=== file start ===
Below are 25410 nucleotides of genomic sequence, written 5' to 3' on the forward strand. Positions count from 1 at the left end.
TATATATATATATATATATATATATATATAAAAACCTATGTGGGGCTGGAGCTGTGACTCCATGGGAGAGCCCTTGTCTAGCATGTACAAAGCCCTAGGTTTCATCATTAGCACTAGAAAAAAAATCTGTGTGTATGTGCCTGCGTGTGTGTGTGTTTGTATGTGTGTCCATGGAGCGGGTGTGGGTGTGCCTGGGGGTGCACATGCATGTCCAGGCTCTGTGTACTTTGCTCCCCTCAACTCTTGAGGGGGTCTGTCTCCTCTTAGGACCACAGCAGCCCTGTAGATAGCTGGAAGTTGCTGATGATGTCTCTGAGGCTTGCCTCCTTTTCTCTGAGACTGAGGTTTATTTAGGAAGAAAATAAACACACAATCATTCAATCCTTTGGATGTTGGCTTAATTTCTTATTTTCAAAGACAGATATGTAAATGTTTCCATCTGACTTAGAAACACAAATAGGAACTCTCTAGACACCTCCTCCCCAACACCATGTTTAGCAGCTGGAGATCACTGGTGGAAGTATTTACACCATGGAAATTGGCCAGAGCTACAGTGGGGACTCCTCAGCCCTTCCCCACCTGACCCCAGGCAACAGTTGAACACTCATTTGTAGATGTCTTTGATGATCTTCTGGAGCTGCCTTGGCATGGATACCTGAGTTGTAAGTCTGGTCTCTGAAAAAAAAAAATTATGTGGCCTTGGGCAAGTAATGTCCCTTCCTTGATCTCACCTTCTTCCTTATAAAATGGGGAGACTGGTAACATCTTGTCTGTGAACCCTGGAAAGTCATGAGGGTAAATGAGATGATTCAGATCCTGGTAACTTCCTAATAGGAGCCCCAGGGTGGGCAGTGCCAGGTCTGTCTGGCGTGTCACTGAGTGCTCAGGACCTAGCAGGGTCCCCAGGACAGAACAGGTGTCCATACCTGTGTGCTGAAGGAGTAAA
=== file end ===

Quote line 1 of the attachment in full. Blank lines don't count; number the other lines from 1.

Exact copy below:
Below are 25410 nucleotides of genomic sequence, written 5' to 3' on the forward strand. Positions count from 1 at the left end.